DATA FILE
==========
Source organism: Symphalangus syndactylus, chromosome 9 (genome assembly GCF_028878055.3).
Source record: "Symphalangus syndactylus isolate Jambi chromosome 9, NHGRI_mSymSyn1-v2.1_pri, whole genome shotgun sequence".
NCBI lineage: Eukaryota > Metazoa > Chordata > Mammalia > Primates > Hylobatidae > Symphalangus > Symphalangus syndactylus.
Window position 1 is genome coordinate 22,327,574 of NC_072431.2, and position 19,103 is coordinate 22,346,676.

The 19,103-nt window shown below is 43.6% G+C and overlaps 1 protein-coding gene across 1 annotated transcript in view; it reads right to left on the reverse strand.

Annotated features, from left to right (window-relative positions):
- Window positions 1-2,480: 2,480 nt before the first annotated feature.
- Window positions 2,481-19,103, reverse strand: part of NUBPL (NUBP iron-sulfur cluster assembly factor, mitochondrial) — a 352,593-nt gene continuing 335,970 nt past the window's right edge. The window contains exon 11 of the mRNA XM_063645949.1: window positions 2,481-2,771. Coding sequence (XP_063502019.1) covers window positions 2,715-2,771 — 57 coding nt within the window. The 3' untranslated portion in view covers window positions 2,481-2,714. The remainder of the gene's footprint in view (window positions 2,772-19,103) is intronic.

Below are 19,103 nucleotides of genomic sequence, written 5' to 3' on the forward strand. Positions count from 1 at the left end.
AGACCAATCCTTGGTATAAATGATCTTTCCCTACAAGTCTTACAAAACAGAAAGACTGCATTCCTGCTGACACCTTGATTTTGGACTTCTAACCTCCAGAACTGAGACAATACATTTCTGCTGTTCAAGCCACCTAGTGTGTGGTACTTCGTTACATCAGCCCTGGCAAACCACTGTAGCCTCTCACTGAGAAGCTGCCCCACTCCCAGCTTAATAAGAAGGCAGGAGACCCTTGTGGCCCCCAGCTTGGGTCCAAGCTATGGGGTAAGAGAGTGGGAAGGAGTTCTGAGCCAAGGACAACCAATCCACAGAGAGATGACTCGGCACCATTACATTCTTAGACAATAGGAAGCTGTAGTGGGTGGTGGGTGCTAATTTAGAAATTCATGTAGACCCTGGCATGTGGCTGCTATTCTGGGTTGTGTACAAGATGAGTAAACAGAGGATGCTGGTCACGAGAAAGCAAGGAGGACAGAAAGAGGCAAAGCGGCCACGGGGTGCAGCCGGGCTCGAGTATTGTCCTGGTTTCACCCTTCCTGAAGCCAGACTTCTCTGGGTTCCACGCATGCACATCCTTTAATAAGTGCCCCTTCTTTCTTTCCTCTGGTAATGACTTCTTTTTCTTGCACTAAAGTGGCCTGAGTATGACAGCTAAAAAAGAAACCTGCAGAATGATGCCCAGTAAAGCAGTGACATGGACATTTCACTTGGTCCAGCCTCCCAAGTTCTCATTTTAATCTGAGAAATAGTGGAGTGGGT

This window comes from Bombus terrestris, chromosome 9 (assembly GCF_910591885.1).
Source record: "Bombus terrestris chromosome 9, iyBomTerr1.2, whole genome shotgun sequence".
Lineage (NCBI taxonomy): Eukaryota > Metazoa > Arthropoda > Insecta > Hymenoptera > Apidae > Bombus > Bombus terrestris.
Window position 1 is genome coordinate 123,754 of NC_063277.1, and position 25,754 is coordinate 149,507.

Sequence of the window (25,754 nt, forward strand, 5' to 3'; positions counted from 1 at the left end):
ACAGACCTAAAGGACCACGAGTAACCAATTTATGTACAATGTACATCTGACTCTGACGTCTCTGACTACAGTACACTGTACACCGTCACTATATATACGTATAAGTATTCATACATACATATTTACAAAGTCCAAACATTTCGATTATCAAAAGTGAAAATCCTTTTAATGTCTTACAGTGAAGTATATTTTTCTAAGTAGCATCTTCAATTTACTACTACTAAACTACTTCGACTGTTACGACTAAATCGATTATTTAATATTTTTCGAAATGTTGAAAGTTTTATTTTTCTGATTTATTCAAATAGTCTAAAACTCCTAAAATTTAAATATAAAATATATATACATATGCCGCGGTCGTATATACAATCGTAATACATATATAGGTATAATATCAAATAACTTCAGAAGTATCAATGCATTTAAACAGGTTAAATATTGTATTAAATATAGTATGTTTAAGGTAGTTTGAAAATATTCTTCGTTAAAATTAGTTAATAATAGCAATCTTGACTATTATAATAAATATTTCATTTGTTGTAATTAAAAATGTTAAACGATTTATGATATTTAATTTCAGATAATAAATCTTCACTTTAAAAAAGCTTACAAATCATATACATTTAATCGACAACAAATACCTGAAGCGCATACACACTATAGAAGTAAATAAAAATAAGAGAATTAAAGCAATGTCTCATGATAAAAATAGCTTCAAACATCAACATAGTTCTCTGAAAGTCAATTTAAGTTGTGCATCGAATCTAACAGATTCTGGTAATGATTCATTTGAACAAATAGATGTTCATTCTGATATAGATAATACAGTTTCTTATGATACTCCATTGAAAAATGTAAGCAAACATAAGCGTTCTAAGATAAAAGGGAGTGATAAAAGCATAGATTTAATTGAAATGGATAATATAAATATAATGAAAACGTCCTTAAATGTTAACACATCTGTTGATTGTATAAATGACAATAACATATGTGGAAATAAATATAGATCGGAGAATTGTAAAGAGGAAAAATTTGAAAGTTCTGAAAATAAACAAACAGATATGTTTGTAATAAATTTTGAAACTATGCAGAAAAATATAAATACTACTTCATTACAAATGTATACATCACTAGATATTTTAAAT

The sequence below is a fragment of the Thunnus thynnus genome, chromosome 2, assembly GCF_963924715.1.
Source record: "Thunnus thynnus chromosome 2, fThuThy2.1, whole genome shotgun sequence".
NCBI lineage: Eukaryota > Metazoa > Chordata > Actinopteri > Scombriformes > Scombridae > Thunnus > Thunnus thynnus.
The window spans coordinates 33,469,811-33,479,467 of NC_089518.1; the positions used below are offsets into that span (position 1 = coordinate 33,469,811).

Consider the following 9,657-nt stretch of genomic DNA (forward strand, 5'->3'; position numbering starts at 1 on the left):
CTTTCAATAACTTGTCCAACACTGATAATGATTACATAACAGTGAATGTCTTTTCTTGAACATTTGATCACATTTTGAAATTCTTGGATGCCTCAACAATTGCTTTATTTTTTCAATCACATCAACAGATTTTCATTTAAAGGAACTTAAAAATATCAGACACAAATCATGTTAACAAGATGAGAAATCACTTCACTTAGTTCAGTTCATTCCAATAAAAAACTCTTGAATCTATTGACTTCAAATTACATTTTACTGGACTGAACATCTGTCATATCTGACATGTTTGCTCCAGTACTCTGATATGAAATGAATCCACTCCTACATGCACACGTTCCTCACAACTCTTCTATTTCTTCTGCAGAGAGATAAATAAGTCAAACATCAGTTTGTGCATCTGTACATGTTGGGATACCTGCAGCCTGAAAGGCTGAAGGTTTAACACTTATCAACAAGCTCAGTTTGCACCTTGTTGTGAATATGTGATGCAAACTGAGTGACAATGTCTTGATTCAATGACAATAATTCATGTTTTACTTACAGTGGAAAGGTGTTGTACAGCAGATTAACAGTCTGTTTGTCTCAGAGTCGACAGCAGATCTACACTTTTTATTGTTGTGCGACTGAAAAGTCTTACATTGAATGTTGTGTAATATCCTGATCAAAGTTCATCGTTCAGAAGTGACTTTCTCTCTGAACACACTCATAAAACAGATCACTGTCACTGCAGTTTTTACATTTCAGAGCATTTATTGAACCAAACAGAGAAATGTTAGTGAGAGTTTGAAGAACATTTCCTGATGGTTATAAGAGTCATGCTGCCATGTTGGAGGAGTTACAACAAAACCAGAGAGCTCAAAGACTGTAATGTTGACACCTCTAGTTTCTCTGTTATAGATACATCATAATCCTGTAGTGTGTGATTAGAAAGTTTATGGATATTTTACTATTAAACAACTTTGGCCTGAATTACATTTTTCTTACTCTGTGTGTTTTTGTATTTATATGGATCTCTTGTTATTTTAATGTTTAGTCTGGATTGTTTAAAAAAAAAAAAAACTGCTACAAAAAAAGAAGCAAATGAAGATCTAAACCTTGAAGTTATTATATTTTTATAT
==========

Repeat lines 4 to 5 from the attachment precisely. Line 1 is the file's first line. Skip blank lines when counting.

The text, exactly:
Window position 1 is genome coordinate 22,327,574 of NC_072431.2, and position 19,103 is coordinate 22,346,676.

The 19,103-nt window shown below is 43.6% G+C and overlaps 1 protein-coding gene across 1 annotated transcript in view; it reads right to left on the reverse strand.